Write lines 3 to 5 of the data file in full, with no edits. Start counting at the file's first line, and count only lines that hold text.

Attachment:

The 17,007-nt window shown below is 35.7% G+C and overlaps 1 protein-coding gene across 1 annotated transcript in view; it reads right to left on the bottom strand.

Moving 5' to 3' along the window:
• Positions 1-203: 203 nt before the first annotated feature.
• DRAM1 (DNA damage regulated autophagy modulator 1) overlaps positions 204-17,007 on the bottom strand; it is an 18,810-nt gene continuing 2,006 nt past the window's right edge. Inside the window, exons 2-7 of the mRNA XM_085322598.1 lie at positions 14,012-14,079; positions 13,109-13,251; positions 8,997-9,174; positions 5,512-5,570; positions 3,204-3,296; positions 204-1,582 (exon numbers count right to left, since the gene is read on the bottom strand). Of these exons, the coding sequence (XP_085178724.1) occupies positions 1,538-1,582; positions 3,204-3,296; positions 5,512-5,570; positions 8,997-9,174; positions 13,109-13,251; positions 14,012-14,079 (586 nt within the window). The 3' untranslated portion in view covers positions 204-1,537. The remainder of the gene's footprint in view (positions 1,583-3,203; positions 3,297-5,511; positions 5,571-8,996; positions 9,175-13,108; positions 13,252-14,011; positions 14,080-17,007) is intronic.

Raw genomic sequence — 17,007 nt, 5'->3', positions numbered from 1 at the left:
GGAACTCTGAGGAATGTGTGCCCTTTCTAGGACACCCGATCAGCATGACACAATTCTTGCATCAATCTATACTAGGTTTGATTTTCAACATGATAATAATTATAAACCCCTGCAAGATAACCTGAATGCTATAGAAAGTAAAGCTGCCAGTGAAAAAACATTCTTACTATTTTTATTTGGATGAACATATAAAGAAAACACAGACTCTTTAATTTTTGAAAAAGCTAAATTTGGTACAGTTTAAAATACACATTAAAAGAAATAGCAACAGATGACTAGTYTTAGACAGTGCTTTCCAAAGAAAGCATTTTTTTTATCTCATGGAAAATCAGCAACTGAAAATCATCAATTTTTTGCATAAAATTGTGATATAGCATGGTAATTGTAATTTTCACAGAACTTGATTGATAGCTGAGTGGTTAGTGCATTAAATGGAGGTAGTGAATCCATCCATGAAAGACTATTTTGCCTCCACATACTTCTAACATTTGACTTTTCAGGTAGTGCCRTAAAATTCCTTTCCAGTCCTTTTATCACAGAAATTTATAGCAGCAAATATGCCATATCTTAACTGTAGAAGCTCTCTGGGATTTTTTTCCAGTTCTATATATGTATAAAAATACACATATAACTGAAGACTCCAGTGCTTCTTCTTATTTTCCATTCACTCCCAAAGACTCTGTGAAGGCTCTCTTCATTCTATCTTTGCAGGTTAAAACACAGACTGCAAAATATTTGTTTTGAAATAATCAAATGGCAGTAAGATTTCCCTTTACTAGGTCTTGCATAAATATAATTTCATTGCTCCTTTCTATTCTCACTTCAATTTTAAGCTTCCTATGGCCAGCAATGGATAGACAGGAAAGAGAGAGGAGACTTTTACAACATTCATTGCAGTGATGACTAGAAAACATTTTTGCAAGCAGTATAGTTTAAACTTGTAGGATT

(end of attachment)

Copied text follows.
• Positions 1-203: 203 nt before the first annotated feature.
• DRAM1 (DNA damage regulated autophagy modulator 1) overlaps positions 204-17,007 on the bottom strand; it is an 18,810-nt gene continuing 2,006 nt past the window's right edge. Inside the window, exons 2-7 of the mRNA XM_085322598.1 lie at positions 14,012-14,079; positions 13,109-13,251; positions 8,997-9,174; positions 5,512-5,570; positions 3,204-3,296; positions 204-1,582 (exon numbers count right to left, since the gene is read on the bottom strand). Of these exons, the coding sequence (XP_085178724.1) occupies positions 1,538-1,582; positions 3,204-3,296; positions 5,512-5,570; positions 8,997-9,174; positions 13,109-13,251; positions 14,012-14,079 (586 nt within the window). The 3' untranslated portion in view covers positions 204-1,537. The remainder of the gene's footprint in view (positions 1,583-3,203; positions 3,297-5,511; positions 5,571-8,996; positions 9,175-13,108; positions 13,252-14,011; positions 14,080-17,007) is intronic.

Raw genomic sequence — 17,007 nt, 5'->3', positions numbered from 1 at the left: